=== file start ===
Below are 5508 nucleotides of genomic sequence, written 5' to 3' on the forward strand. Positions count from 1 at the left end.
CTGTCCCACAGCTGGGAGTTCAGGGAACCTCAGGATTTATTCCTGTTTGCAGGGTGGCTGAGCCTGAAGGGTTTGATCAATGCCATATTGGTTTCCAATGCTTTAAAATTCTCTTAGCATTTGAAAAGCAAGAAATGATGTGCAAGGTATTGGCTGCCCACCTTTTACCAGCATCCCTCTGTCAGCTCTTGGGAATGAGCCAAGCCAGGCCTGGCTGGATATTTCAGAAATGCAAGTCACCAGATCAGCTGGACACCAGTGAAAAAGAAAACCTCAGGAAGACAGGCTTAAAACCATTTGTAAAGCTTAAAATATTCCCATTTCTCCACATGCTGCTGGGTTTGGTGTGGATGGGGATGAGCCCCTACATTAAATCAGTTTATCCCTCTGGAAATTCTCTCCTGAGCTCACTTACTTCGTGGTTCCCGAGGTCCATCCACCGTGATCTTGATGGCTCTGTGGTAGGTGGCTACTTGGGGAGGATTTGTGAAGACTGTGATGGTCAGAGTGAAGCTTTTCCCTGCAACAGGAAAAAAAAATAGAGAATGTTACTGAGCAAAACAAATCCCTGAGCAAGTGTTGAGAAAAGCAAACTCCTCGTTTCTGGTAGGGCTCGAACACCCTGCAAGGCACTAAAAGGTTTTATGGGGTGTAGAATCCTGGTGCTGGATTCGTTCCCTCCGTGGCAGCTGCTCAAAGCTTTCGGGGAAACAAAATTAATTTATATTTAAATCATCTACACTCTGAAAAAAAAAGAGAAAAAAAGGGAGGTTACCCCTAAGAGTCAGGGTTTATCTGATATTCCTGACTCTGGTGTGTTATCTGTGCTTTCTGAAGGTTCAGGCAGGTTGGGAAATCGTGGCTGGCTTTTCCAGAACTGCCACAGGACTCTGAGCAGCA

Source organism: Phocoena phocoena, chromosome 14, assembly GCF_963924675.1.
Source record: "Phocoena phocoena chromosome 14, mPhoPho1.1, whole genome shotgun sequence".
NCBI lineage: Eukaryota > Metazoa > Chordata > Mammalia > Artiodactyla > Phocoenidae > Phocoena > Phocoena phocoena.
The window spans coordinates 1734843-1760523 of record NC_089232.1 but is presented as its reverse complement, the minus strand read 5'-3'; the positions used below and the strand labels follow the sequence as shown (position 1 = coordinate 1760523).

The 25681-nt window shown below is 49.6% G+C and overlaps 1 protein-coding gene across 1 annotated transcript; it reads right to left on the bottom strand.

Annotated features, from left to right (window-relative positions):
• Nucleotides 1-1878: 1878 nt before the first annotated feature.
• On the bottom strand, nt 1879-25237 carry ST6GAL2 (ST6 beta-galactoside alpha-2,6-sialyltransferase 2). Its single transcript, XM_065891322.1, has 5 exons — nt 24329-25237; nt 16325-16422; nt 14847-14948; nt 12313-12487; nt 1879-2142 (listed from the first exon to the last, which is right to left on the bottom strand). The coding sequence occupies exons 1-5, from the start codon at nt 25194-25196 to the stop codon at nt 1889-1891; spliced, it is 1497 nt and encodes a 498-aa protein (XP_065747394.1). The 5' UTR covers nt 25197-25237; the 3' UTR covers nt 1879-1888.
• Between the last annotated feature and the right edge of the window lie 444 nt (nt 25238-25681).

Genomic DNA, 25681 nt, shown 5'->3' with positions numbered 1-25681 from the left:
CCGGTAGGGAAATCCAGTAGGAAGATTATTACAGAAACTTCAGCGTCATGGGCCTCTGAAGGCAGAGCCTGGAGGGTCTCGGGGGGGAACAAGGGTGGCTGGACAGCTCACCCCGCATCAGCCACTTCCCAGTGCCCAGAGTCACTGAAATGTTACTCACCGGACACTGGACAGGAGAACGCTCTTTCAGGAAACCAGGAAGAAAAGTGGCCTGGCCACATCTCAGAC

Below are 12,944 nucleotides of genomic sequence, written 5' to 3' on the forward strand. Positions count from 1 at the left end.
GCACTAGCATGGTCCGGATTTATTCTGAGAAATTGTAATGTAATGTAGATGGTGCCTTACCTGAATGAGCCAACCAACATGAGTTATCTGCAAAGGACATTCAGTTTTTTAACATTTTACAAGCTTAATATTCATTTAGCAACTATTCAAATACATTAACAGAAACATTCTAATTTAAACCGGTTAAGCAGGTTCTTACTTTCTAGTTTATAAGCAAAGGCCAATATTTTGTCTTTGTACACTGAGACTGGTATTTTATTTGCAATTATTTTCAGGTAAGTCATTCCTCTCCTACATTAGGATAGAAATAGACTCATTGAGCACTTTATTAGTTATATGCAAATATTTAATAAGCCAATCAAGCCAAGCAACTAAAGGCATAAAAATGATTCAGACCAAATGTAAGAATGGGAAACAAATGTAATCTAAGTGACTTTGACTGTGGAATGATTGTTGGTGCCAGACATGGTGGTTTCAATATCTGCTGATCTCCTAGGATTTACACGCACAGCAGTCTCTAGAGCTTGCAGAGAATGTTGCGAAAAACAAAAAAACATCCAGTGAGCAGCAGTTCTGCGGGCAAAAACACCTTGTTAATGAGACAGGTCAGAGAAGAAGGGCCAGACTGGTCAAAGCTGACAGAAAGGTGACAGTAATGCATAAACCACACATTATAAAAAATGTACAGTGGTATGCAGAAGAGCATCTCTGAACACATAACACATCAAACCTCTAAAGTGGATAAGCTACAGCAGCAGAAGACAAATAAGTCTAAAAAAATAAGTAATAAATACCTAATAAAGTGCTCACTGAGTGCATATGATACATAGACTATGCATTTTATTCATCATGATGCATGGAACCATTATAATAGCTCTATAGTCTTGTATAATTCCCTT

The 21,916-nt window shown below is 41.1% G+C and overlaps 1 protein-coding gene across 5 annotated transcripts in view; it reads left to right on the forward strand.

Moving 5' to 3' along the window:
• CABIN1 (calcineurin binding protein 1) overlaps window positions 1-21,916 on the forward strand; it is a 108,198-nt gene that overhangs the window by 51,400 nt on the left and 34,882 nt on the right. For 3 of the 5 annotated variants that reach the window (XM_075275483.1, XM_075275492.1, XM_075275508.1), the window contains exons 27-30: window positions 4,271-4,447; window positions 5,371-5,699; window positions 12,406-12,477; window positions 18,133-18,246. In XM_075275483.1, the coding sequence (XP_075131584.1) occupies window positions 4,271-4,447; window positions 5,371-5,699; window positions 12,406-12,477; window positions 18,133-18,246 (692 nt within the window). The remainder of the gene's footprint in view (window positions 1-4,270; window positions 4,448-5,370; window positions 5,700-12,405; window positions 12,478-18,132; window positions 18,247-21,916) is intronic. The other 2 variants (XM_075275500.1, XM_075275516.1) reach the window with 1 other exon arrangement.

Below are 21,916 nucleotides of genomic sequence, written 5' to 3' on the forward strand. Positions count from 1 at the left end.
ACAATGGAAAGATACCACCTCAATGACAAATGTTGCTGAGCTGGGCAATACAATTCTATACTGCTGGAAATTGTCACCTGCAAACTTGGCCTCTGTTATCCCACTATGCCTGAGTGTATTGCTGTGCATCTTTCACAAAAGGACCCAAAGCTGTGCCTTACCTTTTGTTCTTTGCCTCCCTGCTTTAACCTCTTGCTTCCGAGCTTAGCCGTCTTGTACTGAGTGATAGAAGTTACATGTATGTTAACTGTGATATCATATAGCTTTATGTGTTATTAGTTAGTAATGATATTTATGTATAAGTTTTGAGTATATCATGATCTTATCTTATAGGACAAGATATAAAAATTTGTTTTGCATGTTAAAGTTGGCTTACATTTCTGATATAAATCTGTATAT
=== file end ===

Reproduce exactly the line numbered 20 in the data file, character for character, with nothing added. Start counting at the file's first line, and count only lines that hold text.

ACAATGGAAAGATACCACCTCAATGACAAATGTTGCTGAGCTGGGCAATACAATTCTATACTGCTGGAAATTGTCACCTGCAAACTTGGCCTCTGTTATCCCACTATGCCTGAGTGTATTGCTGTGCATCTTTCACAAAAGGACCCAAAGCTGTGCCTTACCTTTTGTTCTTTGCCTCCCTGCTTTAACCTCTTGCTTCCGAGCTTAGCCGTCTTGTACTGAGTGATAGAAGTTACATGTATGTTAACTGTGATATCATATAGCTTTATGTGTTATTAGTTAGTAATGATATTTATGTATAAGTTTTGAGTATATCATGATCTTATCTTATAGGACAAGATATAAAAATTTGTTTTGCATGTTAAAGTTGGCTTACATTTCTGATATAAATCTGTATAT